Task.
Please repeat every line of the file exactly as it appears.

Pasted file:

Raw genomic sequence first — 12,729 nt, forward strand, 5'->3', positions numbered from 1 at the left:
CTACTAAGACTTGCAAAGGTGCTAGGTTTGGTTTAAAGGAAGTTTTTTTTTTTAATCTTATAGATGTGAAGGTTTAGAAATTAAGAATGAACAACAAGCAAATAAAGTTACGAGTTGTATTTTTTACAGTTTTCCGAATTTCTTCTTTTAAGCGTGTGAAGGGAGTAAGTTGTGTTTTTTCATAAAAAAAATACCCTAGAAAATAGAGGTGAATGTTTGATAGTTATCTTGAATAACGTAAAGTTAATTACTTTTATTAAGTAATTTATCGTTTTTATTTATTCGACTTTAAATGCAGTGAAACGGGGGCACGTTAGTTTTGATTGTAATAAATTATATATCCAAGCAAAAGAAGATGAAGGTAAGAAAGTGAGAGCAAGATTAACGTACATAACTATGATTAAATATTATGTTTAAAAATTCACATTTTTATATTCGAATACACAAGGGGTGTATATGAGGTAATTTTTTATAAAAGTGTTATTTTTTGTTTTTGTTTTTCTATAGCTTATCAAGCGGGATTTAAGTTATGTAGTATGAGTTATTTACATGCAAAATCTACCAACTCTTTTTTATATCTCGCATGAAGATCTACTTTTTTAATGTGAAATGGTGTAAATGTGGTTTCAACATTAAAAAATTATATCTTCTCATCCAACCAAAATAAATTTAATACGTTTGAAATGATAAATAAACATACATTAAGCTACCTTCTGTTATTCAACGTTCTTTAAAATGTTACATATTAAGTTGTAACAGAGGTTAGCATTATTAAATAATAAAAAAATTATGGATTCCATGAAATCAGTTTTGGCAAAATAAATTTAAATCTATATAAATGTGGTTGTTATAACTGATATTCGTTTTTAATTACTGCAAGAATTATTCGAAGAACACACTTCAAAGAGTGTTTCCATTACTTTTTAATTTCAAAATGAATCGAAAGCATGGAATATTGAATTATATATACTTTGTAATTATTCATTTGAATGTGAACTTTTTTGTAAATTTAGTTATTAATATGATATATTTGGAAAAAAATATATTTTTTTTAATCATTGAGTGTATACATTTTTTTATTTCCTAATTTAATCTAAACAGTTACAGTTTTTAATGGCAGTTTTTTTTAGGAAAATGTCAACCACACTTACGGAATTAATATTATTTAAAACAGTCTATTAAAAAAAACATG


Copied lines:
Raw genomic sequence first — 12,729 nt, forward strand, 5'->3', positions numbered from 1 at the left:
CTACTAAGACTTGCAAAGGTGCTAGGTTTGGTTTAAAGGAAGTTTTTTTTTTTAATCTTATAGATGTGAAGGTTTAGAAATTAAGAATGAACAACAAGCAAATAAAGTTACGAGTTGTATTTTTTACAGTTTTCCGAATTTCTTCTTTTAAGCGTGTGAAGGGAGTAAGTTGTGTTTTTTCATAAAAAAAATACCCTAGAAAATAGAGGTGAATGTTTGATAGTTATCTTGAATAACGTAAAGTTAATTACTTTTATTAAGTAATTTATCGTTTTTATTTATTCGACTTTAAATGCAGTGAAACGGGGGCACGTTAGTTTTGATTGTAATAAATTATATATCCAAGCAAAAGAAGATGAAGGTAAGAAAGTGAGAGCAAGATTAACGTACATAACTATGATTAAATATTATGTTTAAAAATTCACATTTTTATATTCGAATACACAAGGGGTGTATATGAGGTAATTTTTTATAAAAGTGTTATTTTTTGTTTTTGTTTTTCTATAGCTTATCAAGCGGGATTTAAGTTATGTAGTATGAGTTATTTACATGCAAAATCTACCAACTCTTTTTTATATCTCGCATGAAGATCTACTTTTTTAATGTGAAATGGTGTAAATGTGGTTTCAACATTAAAAAATTATATCTTCTCATCCAACCAAAATAAATTTAATACGTTTGAAATGATAAATAAACATACATTAAGCTACCTTCTGTTATTCAACGTTCTTTAAAATGTTACATATTAAGTTGTAACAGAGGTTAGCATTATTAAATAATAAAAAAATTATGGATTCCATGAAATCAGTTTTGGCAAAATAAATTTAAATCTATATAAATGTGGTTGTTATAACTGATATTCGTTTTTAATTACTGCAAGAATTATTCGAAGAACACACTTCAAAGAGTGTTTCCATTACTTTTTAATTTCAAAATGAATCGAAAGCATGGAATATTGAATTATATATACTTTGTAATTATTCATTTGAATGTGAACTTTTTTGTAAATTTAGTTATTAATATGATATATTTGGAAAAAAATATATTTTTTTTAATCATTGAGTGTATACATTTTTTTATTTCCTAATTTAATCTAAACAGTTACAGTTTTTAATGGCAGTTTTTTTTAGGAAAATGTCAACCACACTTACGGAATTAATATTATTTAAAACAGTCTATTAAAAAAAACATG